Back-to-school spending helps lift August retail sales

Sep 28, 2023
Written by WR Communications


August retail sales experienced a 4.3% year-over-year increase, as reported by the U.S. Department of Commerce. E-commerce also saw growth, though it slowed to a 7.6% rise compared to July’s 11.8%, a dip that analysts attribute to the impact of Amazon Prime Day.

These numbers reveal a cautious consumer who remains willing to spend selectively. Bankrate Senior Industry Analyst Ted Rossman notes that current spending trends indicate people are more inclined to splurge on experiences like travel, dining, and concert tickets rather than physical goods, characterizing consumer spending as “solid but not spectacular” in recent times.

August proved fruitful for retailers due to purchases related to back-to-school items, fall apparel, and late-summer vacations. GlobalData’s research suggests similar boosts could occur during the upcoming Halloween and year-end holidays.

GlobalData Managing Director Neil Saunders pointed out that much of August’s spending was deliberate and focused on necessary products rather than impulsive purchases. This suggests a trend where consumers are scaling back on general browsing and impulse buying to spend a bit more on specific events.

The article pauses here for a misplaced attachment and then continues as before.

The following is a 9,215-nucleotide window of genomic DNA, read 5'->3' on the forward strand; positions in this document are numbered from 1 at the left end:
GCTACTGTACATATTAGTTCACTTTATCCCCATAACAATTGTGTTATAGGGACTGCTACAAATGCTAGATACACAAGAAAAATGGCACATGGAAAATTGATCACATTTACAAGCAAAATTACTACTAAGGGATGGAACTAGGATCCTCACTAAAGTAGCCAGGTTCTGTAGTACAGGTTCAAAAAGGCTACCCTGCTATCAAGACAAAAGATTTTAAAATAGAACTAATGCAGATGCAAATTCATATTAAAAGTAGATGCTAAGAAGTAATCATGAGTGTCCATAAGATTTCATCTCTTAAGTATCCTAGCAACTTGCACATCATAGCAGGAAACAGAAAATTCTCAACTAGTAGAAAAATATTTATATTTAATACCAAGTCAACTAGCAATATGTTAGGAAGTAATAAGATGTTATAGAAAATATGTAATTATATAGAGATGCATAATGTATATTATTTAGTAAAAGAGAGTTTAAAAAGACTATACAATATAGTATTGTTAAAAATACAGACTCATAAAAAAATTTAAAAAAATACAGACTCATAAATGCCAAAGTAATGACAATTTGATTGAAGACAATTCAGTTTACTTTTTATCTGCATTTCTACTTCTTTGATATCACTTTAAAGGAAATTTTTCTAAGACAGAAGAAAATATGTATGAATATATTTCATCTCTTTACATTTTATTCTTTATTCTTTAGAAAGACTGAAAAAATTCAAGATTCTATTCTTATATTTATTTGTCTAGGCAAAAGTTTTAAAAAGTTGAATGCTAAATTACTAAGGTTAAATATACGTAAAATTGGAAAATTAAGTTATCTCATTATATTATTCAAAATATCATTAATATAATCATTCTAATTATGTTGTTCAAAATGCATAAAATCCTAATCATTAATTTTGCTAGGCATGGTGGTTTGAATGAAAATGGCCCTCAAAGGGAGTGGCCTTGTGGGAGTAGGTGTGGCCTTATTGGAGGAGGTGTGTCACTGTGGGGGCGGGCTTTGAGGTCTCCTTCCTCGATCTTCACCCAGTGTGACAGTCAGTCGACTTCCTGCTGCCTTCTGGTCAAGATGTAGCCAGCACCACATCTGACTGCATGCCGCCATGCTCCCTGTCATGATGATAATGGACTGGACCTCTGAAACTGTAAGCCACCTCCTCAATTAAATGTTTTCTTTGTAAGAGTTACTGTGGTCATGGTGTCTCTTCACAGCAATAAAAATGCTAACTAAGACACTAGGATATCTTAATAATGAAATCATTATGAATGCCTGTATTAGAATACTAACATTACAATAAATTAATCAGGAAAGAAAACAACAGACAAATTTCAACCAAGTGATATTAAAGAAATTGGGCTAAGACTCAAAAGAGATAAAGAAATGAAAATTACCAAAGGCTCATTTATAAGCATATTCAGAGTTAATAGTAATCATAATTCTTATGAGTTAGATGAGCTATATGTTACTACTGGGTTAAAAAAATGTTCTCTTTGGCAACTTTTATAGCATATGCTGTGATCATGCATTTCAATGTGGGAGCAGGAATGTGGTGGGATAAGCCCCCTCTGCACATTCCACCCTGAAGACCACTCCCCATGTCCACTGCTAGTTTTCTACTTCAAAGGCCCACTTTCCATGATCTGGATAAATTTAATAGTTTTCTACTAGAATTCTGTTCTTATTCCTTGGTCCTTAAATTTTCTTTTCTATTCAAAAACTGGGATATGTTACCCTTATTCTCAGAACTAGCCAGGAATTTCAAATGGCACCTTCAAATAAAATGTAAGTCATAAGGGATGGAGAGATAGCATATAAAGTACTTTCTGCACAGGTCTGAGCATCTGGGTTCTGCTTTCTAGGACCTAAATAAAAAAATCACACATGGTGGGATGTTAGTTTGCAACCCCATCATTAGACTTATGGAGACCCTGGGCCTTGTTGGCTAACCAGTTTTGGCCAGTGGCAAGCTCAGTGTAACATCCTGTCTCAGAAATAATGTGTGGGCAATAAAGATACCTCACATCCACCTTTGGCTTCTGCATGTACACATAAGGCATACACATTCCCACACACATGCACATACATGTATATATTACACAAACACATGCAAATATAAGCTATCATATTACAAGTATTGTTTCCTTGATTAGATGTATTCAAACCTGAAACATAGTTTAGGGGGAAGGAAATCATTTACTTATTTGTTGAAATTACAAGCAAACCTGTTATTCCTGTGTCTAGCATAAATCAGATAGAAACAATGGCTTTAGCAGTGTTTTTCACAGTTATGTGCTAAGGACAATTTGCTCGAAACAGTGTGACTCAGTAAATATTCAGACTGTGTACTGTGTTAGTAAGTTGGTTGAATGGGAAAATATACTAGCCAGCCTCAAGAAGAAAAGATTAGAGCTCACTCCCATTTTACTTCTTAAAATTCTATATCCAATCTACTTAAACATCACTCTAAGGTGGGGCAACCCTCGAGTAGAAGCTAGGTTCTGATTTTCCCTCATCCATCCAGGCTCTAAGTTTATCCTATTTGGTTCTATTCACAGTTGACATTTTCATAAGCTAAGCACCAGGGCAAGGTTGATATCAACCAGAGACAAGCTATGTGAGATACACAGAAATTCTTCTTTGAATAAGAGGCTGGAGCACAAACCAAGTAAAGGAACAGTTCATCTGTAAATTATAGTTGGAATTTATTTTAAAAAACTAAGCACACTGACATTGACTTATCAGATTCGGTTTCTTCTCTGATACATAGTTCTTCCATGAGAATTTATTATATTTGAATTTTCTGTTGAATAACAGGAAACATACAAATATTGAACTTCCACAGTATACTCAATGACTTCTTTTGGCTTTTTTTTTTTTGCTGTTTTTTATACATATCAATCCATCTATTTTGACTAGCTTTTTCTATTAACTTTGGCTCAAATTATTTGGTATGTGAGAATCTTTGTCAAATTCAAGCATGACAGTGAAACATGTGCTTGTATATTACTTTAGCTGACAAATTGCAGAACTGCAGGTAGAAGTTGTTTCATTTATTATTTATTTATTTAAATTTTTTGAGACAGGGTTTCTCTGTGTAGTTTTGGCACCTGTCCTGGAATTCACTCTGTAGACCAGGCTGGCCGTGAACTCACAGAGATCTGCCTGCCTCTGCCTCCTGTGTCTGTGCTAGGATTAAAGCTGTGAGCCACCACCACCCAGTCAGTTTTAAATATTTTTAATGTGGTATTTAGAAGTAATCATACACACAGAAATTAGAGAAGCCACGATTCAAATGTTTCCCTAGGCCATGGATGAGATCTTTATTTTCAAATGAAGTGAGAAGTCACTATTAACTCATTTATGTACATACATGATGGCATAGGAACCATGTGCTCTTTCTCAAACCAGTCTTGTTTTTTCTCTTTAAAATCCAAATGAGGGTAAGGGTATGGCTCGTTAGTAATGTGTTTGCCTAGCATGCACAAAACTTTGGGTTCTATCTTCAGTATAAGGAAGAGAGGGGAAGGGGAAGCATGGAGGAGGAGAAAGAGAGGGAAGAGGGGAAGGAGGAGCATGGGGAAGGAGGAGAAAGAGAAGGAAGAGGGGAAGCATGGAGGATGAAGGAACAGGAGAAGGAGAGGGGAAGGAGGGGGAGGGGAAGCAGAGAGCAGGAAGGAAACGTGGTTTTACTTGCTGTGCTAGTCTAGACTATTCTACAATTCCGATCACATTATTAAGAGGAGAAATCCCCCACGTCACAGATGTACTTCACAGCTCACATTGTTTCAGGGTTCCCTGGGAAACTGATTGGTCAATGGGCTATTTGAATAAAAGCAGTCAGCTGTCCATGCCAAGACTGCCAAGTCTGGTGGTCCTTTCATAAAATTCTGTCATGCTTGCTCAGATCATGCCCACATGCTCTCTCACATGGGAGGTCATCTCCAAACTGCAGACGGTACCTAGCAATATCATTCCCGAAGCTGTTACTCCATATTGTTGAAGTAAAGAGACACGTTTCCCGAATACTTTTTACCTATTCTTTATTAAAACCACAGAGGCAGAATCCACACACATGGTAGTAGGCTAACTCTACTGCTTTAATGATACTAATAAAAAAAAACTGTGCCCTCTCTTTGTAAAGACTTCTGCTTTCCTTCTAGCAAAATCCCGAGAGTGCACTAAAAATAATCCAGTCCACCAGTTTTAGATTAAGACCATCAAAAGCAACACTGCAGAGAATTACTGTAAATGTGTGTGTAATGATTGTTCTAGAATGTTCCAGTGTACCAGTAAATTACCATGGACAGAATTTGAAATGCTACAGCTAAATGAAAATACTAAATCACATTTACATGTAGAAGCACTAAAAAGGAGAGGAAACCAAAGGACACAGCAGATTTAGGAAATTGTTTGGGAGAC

However, consumers are showing reluctance toward significant purchases, impacting sales of home goods (down 7.6%), electronics (down 1.6%), and sporting goods (also down 1.6%). Although apparel sales rose by 3.6%, department stores saw sales decline by 2.4%. Saunders noted that apparel shoppers remain highly price-sensitive, with many purchases being influenced by discounts or value channels.

There is also uncertainty about whether the modest growth in August’s numbers can be sustained. Factors such as the resumption of student loan payments in October, diminishing pandemic-era savings, and the Supreme Court’s rejection of the Biden Administration’s student debt forgiveness plan could influence consumer spending patterns. Analysts from Wells Fargo have highlighted that households across income levels may reduce discretionary spending due to these factors, potentially impacting their capacity and willingness to spend.


Return to newsletter